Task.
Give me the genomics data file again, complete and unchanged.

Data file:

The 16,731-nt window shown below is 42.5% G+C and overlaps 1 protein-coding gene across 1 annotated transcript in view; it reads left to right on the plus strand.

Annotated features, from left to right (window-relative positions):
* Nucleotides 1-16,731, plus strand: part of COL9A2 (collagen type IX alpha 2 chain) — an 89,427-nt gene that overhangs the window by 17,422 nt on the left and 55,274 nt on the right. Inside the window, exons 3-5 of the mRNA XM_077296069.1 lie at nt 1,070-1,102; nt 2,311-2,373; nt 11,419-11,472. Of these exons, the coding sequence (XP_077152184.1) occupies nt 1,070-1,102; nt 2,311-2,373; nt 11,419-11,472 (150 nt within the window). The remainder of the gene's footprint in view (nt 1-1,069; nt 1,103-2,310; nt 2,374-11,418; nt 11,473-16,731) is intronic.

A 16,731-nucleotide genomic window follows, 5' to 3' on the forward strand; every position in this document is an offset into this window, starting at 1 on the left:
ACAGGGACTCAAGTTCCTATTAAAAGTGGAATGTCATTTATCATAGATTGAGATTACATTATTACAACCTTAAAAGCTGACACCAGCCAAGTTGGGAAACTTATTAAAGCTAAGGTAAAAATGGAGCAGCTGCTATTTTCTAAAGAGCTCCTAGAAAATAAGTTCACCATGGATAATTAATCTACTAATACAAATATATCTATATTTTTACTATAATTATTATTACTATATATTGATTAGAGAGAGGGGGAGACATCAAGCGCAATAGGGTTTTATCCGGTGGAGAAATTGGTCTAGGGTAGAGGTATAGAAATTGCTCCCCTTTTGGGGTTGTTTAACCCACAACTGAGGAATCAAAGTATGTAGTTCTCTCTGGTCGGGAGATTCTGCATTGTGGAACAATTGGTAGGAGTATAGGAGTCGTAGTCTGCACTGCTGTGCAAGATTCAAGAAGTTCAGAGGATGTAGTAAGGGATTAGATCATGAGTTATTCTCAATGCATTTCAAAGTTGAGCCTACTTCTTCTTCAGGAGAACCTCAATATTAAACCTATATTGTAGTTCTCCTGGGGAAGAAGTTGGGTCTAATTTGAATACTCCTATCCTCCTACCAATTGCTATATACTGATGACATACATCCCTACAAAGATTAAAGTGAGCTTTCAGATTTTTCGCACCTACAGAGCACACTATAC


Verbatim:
The 16,731-nt window shown below is 42.5% G+C and overlaps 1 protein-coding gene across 1 annotated transcript in view; it reads left to right on the plus strand.

Annotated features, from left to right (window-relative positions):
* Nucleotides 1-16,731, plus strand: part of COL9A2 (collagen type IX alpha 2 chain) — an 89,427-nt gene that overhangs the window by 17,422 nt on the left and 55,274 nt on the right. Inside the window, exons 3-5 of the mRNA XM_077296069.1 lie at nt 1,070-1,102; nt 2,311-2,373; nt 11,419-11,472. Of these exons, the coding sequence (XP_077152184.1) occupies nt 1,070-1,102; nt 2,311-2,373; nt 11,419-11,472 (150 nt within the window). The remainder of the gene's footprint in view (nt 1-1,069; nt 1,103-2,310; nt 2,374-11,418; nt 11,473-16,731) is intronic.

A 16,731-nucleotide genomic window follows, 5' to 3' on the forward strand; every position in this document is an offset into this window, starting at 1 on the left:
ACAGGGACTCAAGTTCCTATTAAAAGTGGAATGTCATTTATCATAGATTGAGATTACATTATTACAACCTTAAAAGCTGACACCAGCCAAGTTGGGAAACTTATTAAAGCTAAGGTAAAAATGGAGCAGCTGCTATTTTCTAAAGAGCTCCTAGAAAATAAGTTCACCATGGATAATTAATCTACTAATACAAATATATCTATATTTTTACTATAATTATTATTACTATATATTGATTAGAGAGAGGGGGAGACATCAAGCGCAATAGGGTTTTATCCGGTGGAGAAATTGGTCTAGGGTAGAGGTATAGAAATTGCTCCCCTTTTGGGGTTGTTTAACCCACAACTGAGGAATCAAAGTATGTAGTTCTCTCTGGTCGGGAGATTCTGCATTGTGGAACAATTGGTAGGAGTATAGGAGTCGTAGTCTGCACTGCTGTGCAAGATTCAAGAAGTTCAGAGGATGTAGTAAGGGATTAGATCATGAGTTATTCTCAATGCATTTCAAAGTTGAGCCTACTTCTTCTTCAGGAGAACCTCAATATTAAACCTATATTGTAGTTCTCCTGGGGAAGAAGTTGGGTCTAATTTGAATACTCCTATCCTCCTACCAATTGCTATATACTGATGACATACATCCCTACAAAGATTAAAGTGAGCTTTCAGATTTTTCGCACCTACAGAGCACACTATAC